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41 captives rescued in Iraq

By ASSOCIATED PRESS
Published May 28, 2007


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BAGHDAD - U.S. forces freed at least 41 kidnapped Iraqis during a raid Sunday on an al-Qaida hideout northeast of Baghdad, the military said. Some of the victims appeared to have been tortured and had broken bones.

It was apparently the largest number of people ever rescued from al-Qaida, said Col. Steven Boylan, spokesman for Gen. David Petraeus, the U.S. military commander in Iraq.

"This is typical of al-Qaida. This is how they intimidate towns and villages - they take people and hold them, " he said.

Acting on a tip from residents, U.S. forces in violence-wracked Diyala province raided a site near Buhriz, a Sunni Arab village about 5 miles south of Baqubah, U.S. and Iraqi officers said.

There were conflicting accounts of the number of captives, with some officers putting the figure at 41 and others at 42. It was unclear if any suspects were captured, Boylan said.

Some of the captives appeared to be suffering from heat exhaustion. Others gave harrowing accounts of having been hung from the ceiling and tortured, said Army Lt. Col. Christopher Garver, another military spokesman. Evidence of abuse, including broken limbs, appeared to back up their accounts. They were receiving treatment, the military said.

Some of the captives said they had been held for four months, Garver said. Most were middle-aged men, but one said he was 14.

Diyala, a religiously mixed province that long has served as a redoubt of Sunni Arab insurgents fighting the U.S. military and the Iraqi government, has suffered escalating violence since the start of a crackdown in Baghdad three and a half months ago. U.S. officers say they believe insurgents fleeing Baghdad have sought sanctuary in the neighboring province, where the Americans recently deployed an additional 3, 000 forces.

Iranian and U.S. diplomats are scheduled to meet today to discuss how to quell the violence. The meeting will be the first formal and public bilateral meeting between the two nations since 1979. U.S. officials accuse Shiite-ruled Iran of training, financing and arming militants to fan sectarian tensions, while Iran denies the accusation and blames the presence of U.S. forces in Iraq for the violence.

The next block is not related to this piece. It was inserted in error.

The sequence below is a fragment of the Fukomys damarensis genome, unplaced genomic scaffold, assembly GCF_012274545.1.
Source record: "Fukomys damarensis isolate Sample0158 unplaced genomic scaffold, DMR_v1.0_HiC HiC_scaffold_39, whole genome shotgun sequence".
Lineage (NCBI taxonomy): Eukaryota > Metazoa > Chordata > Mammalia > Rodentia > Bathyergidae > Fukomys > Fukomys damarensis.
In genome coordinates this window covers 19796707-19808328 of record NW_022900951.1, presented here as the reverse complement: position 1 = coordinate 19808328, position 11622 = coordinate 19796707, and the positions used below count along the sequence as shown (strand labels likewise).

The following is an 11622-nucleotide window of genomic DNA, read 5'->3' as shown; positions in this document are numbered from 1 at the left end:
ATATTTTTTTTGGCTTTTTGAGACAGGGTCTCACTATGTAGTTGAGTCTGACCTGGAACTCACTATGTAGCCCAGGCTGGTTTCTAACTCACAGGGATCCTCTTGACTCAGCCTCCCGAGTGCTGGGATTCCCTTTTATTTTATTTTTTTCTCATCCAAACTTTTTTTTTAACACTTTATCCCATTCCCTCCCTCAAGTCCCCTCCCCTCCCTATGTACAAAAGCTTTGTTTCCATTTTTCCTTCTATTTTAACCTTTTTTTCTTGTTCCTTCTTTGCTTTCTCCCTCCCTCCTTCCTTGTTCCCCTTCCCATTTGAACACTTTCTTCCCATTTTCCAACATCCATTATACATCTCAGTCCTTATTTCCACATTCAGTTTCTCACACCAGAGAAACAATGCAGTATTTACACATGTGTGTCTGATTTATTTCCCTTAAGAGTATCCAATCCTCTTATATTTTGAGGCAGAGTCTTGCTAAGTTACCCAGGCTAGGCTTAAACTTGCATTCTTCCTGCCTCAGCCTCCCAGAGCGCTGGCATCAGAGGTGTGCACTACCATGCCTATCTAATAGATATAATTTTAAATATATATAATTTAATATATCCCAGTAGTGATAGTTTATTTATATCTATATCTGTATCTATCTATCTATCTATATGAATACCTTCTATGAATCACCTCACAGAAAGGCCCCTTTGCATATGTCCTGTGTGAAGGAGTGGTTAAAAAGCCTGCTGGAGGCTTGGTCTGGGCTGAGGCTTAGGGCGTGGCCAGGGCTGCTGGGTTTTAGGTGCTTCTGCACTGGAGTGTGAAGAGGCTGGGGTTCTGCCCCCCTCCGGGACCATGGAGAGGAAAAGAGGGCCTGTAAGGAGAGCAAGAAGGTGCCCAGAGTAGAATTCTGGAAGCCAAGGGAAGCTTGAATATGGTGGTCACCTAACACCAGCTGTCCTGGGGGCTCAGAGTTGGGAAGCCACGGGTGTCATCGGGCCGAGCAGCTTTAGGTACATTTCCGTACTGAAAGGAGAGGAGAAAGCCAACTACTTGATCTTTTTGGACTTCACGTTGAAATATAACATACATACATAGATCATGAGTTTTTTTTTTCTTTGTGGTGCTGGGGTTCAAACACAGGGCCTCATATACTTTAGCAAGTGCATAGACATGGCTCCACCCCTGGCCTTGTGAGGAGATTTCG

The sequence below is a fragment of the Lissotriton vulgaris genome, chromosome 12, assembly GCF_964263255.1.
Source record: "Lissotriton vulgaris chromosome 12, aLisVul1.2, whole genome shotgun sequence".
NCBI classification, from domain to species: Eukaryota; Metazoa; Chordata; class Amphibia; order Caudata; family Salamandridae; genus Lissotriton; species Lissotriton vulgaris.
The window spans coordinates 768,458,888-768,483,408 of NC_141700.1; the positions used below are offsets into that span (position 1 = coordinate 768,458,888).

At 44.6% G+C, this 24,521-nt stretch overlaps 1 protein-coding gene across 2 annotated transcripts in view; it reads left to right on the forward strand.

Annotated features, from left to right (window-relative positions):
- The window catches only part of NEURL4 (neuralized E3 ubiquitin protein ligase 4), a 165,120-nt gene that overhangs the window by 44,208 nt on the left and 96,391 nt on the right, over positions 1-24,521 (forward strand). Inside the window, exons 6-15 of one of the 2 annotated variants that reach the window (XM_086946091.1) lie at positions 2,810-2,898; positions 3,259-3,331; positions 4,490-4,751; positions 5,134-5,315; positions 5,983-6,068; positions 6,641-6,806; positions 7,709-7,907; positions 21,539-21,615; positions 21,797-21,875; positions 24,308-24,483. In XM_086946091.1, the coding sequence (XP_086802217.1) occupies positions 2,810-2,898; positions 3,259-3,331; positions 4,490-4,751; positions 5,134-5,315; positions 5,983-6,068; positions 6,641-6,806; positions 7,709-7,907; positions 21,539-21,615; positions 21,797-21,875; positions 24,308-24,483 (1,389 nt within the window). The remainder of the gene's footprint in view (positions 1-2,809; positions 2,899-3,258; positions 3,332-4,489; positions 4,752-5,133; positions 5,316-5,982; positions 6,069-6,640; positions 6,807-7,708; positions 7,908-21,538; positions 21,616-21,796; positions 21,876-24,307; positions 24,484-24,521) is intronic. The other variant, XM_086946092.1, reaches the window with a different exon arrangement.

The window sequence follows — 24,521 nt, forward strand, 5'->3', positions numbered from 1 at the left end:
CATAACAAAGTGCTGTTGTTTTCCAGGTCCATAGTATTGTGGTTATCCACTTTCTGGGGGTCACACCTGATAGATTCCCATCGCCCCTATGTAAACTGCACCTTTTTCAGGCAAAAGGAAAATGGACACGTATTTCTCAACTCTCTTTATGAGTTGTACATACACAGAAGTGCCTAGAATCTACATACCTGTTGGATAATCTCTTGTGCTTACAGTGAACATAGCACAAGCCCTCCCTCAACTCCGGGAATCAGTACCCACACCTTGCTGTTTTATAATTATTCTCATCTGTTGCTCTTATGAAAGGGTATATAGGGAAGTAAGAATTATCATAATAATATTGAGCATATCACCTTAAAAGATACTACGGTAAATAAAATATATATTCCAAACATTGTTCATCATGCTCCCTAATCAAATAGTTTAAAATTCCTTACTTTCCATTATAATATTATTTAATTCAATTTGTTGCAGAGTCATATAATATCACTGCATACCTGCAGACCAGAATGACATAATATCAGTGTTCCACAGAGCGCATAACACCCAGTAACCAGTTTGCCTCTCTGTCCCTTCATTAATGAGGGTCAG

Also Sunday, U.S. and Iraqi troops raided Baghdad's Sadr City slum, arresting a suspect believed involved in smuggling armor-piercing bombs from Iran, the military said. The suspect was part of a cell that also sent Iraqi militants to Iran for training, the statement said.

Information from the Associated Press and Washington Post was used in this report.

Fast Facts:

Other Iraq developments

U.S. soldiers killed: Explosions Saturday killed a U.S. soldier in Diyala province and another in Baghdad, the military said Sunday.

Violence: At least 64 Iraqis were killed or found slain in violence across the country. Baghdad police recovered the bodies of at least 44 men shot and killed execution-style, the largest number recovered in a single day since the start of a security crackdown in mid February.

Police resign: In Kut, 70 police officers resigned from an elite unit, saying they were afraid of the Mahdi Army militia of the radical Shiite cleric Muqtada al-Sadr, police said.

Troop reductions: Sen. Jeff Sessions, R-Ala., said Sunday that most lawmakers believe President Bush will focus on reducing U.S. troops in Iraq once Gen. David Petraeus, the top U.S. commander in Iraq, reports in September on the war's progress. "I think most of the people in Congress believe, unless something extraordinary occurs, that we should be on a move to draw" down, said Sessions, who has ranked among Bush's staunchest supporters. He spoke on CBS' Face the Nation.

[Last modified May 28, 2007, 00:25:00]


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